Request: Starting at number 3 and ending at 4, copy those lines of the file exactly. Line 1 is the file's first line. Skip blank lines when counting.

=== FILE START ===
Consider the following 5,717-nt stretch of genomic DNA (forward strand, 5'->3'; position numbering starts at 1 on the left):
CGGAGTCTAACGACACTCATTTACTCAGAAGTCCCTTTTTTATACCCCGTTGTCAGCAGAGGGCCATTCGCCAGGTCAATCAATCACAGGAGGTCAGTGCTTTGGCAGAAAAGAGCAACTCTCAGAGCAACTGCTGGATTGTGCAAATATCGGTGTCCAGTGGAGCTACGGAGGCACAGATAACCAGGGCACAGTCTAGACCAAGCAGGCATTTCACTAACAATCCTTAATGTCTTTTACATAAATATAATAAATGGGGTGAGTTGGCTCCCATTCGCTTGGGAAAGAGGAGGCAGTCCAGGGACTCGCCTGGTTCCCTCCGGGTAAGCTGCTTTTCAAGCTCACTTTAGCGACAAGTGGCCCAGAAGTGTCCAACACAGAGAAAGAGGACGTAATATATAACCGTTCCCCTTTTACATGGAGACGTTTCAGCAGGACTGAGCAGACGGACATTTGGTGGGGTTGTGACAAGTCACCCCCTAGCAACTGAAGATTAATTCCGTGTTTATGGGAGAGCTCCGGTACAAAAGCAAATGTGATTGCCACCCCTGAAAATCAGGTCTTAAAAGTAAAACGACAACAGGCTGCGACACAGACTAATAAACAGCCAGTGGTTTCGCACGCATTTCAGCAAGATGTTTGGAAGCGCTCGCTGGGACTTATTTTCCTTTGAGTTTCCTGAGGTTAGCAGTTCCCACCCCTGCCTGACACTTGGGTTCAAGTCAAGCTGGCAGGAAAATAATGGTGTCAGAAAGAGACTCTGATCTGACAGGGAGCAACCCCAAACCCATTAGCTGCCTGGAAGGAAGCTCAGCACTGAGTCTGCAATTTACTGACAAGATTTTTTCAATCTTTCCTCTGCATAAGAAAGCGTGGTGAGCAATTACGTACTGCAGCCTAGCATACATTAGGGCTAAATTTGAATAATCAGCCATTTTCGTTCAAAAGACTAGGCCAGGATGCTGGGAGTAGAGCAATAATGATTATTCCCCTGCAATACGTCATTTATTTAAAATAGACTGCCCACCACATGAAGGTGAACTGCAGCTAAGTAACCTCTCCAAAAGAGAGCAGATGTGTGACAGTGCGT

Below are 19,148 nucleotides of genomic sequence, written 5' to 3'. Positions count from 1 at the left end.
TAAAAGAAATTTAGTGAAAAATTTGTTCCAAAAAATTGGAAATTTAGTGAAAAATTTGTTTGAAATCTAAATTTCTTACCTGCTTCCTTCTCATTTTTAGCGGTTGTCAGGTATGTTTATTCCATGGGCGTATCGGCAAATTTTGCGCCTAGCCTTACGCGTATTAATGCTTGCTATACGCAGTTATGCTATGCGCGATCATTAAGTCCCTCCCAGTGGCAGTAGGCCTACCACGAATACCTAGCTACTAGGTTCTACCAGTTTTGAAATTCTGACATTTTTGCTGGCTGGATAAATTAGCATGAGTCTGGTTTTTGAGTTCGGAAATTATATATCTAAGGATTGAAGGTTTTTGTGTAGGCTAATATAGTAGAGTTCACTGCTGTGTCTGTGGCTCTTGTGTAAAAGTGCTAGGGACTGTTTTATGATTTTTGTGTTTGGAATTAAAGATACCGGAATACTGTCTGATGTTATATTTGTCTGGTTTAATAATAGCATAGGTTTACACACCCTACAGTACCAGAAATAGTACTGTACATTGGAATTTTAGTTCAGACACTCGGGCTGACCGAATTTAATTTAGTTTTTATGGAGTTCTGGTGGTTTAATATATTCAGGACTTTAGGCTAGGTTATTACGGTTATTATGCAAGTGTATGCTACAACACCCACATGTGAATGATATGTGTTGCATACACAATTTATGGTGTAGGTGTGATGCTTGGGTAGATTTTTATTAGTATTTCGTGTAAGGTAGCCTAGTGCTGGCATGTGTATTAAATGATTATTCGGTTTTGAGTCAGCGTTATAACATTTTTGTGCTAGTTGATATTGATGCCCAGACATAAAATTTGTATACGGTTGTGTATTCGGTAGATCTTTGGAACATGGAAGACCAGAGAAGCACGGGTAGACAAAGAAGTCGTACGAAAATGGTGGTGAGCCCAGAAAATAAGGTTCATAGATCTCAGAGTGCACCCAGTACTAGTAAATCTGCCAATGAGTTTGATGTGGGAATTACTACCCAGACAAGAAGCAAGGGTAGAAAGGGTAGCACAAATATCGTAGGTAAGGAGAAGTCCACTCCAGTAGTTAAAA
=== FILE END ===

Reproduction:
Below are 19,148 nucleotides of genomic sequence, written 5' to 3'. Positions count from 1 at the left end.
TAAAAGAAATTTAGTGAAAAATTTGTTCCAAAAAATTGGAAATTTAGTGAAAAATTTGTTTGAAATCTAAATTTCTTACCTGCTTCCTTCTCATTTTTAGCGGTTGTCAGGTATGTTTATTCCATGGGCGTATCGGCAAATTTTGCGCCTAGCCTTACGCGTATTAATGCTTGCTATACGCAGTTATGCTATGCGCGATCATTAAGTCCCTCCCAGTGGCAGTAGGCCTACCACGAATACCTAGCTACTAGGTTCTACCAGTTTTGAAATTCTGACATTTTTGCTGGCTGGATAAATTAGCATGAGTCTGGTTTTTGAGTTCGGAAATTATATATCTAAGGATTGAAGGTTTTTGTGTAGGCTAATATAGTAGAGTTCACTGCTGTGTCTGTGGCTCTTGTGTAAAAGTGCTAGGGACTGTTTTATGATTTTTGTGTTTGGAATTAAAGATACCGGAATACTGTCTGATGTTATATTTGTCTGGTTTAATAATAGCATAGGTTTACACACCCTACAGTACCAGAAATAGTACTGTACATTGGAATTTTAGTTCAGACACTCGGGCTGACCGAATTTAATTTAGTTTTTATGGAGTTCTGGTGGTTTAATATATTCAGGACTTTAGGCTAGGTTATTACGGTTATTATGCAAGTGTATGCTACAACACCCACATGTGAATGATATGTGTTGCATACACAATTTATGGTGTAGGTGTGATGCTTGGGTAGATTTTTATTAGTATTTCGTGTAAGGTAGCCTAGTGCTGGCATGTGTATTAAATGATTATTCGGTTTTGAGTCAGCGTTATAACATTTTTGTGCTAGTTGATATTGATGCCCAGACATAAAATTTGTATACGGTTGTGTATTCGGTAGATCTTTGGAACATGGAAGACCAGAGAAGCACGGGTAGACAAAGAAGTCGTACGAAAATGGTGGTGAGCCCAGAAAATAAGGTTCATAGATCTCAGAGTGCACCCAGTACTAGTAAATCTGCCAATGAGTTTGATGTGGGAATTACTACCCAGACAAGAAGCAAGGGTAGAAAGGGTAGCACAAATATCGTAGGTAAGGAGAAGTCCACTCCAGTAGTTAAAA